To find managers that consistently gain more upside return than they do downside return, calculate managers’ capture ratio over one-, three-, five-, 10-, and 15-year periods. Here’s how you do it:
Upside Capture Ratio / Downside Capture Ratio = CAPTURE RATIO
A capture ratio of more than 1.00 indicates that a fund will generally outperform its benchmark index. The higher the number, the better off you will be. For example, a manager that has a capture ratio of 1.00 (upside capture ratio of 100 / downside capture ratio of 100 = capture ratio of 1.00) will most likely have a symmetrical correlation to the market. Where as, the manager who has an upside capture ratio of 100 and a downside capture ratio of 50 (100 / 50 = 2.00) will experience more upside with significantly less downside thereby building capital more consistently.
If you want to engineer a portfolio that will help you to build capital more consistently, you should calculate capture ratio before you look at any other metric. To illustrate the advantage capture ratio can provide, let’s take a look at two hypothetical portfolios.
The first portfolio, also known as “The Usual Suspects” consists of six commonly held mutual funds - two balanced, one bond, one dividend-focused stock fund, a domestic growth fund, and an EAFE growth fund. Each mutual fund is equally weighted in the portfolio’s allocation. The hypothetical investment portfolio began at the beginning of the 2000 bear market with a $1,000,000 initial investment.
Since 2000, “The Usual Suspects” portfolio performed quite well, posting a 6.76% annualized rate of return over the trailing 12-year period of the analysis, while the S&P 500 Total Return Index struggled to post a small positive return. During the bear market of 2000 to 2002, the portfolio grew the initial $1,000,000 investment to $1,094,107. It is important to note that the S&P 500 Total Index was down nearly 40 percent over the same period. The market bounced back from 2003 to 2007. During this time,“The Usual Suspects” improved from $1,362,586 to $2,057,187. However, in 2008, the portfolio declined 26.60% taking $2,057,187 to $1,509,936, a loss of $547,251. While the portfolio lost less than the market index, losses of 20% or more tend to cause investors to abandon their investment plan. The goal is to build a portfolio with components that improve loss protection without giving up much of the upside.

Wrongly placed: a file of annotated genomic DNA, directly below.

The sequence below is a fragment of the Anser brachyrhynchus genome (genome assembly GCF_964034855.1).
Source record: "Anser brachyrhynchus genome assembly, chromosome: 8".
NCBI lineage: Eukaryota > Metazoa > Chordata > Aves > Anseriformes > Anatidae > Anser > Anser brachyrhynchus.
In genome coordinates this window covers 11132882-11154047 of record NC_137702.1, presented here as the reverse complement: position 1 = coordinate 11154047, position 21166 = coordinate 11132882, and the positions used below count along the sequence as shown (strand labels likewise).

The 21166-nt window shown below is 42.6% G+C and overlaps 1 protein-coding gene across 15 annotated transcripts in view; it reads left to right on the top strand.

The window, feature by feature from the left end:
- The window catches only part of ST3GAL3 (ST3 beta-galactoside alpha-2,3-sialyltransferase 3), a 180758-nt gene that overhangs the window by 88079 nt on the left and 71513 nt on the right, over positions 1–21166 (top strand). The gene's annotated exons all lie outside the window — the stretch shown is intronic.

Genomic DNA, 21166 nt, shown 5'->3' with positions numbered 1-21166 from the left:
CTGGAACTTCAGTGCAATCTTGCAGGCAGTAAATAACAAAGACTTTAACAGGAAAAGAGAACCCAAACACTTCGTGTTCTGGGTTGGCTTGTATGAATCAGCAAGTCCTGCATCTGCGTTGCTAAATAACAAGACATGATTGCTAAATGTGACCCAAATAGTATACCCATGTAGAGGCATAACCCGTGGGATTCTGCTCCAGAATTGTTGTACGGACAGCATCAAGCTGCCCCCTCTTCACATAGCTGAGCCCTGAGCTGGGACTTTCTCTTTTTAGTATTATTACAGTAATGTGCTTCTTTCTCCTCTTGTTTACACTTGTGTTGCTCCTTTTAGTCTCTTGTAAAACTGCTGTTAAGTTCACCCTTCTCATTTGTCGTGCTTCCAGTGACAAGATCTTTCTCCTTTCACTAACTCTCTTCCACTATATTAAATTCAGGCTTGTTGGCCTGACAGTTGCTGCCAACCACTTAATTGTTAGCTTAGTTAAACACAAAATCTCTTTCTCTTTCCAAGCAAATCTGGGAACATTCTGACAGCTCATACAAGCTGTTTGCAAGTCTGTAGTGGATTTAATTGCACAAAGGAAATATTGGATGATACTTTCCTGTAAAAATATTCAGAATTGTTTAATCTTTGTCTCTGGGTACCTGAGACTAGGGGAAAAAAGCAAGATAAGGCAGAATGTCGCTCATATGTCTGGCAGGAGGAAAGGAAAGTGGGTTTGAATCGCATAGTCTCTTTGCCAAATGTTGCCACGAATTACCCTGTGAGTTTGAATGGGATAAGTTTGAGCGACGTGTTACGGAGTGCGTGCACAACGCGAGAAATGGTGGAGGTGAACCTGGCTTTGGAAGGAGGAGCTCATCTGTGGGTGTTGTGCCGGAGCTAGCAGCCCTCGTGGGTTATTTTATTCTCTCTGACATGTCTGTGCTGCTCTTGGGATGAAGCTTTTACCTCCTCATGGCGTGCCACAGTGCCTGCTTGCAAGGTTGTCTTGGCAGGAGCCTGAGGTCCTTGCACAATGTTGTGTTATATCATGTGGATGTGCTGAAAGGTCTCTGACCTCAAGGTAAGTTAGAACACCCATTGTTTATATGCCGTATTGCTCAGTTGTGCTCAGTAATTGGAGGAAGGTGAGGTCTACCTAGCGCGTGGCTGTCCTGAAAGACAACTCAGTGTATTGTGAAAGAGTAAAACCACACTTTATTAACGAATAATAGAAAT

In an effort to find mutual funds that met the criteria of gaining more and losing less, a spreadsheet was used to log the upside and downside capture ratios for each fund. The capture ratio was then calculated for each fund over the three-, five-, 10-, and 15-year periods. Many of “The Usual Suspects” met the criteria of achieving a capture ratio of 1.00 or more. However, there were several funds that did not achieve a capture ratio of 1.00 or more over each period. In addition, some of the funds inconsistently produced a capture ratio above 1.00. Several funds captured more downside than upside - some over multiple periods - and a portfolio that masters the art of capturing losses greater than the market is unwanted.
Using capture ratio exclusively, a modified portfolio was created –“Capture Ratio Maximized.” “The Usual Suspects” that did not achieve a capture ratio of 1.00 or higher over multiple periods were eliminated from the allocation. The allocation was then updated using funds in the same universe with capture ratios consistently higher than 1.00. The new “Capture Ratio Maximized” portfolio improved in multiple facets. Annualized rate of return increased from 6.76% to 7.68% and cumulative return increased from 121.62% to 146.21% percent. In addition, the portfolio’s worst down-market year, 2008, perks up from a negative return of 26.60% to negative 16.65%. The “Capture Ratio Maximized” portfolio may not generate as much upside return in good market years, but better downside capture ratio dynamics provided a larger capital base to start with in recovery periods.
From 2000 to 2002, the “Capture Ratio Maximized” portfolio grew from the initial $1,000,000 investment to $1,196,186. “The Usual Suspects” portfolio grew to $1,094,107. During the recovery period from 2003 to 2007, the portfolios ended with nearly the same capital balance, “The Usual Suspects” with $2,057,187 and “Capture Ratio Maximized” with $2,054,056. “The Capture Ratio Maximized” portfolio illustrates the potential loss protection benefits of performing capture ratio analysis by way of the market meltdown in 2008, ending the year with $1,712,091, a loss of -16.65%. The decreased participation in a down market yields a capital savings of $205,286 over “The Usual Suspects.” This capital savings gives the “Capture Ratio Maximized” portfolio significant edge leading into the recovery years. At the end of 2011, the “Capture Ratio Maximized Portfolio” finished with $2,462,078 versus $2,216,199 for “The Usual Suspects.”
It is evident that reducing downside market capture can improve a portfolio’s dynamics greatly. Remember, this simplistic study focused solely on capture ratio to make investment decisions. Further due diligence could enhance these results even more drastically.
Capture ratio can help you create a portfolio that can aid in building capital more consistently over long periods of time. Keep in mind that capture ratio is based on the rate of return achieved relative to the market. As a result, instead of looking solely at return, as most investors do, capture ratio is one of the only statistics that is outcome oriented. In the future, resist the urge to employ the manager with the highest return and focus on building a portfolio that will achieve your investment goals using capture ratio.
Matt Schreiber is Vice President of Investments at WBI Investments and a Senior Investment Committee Member. WBI Investments manages $1.4 billion in absolute return strategies for income and growth.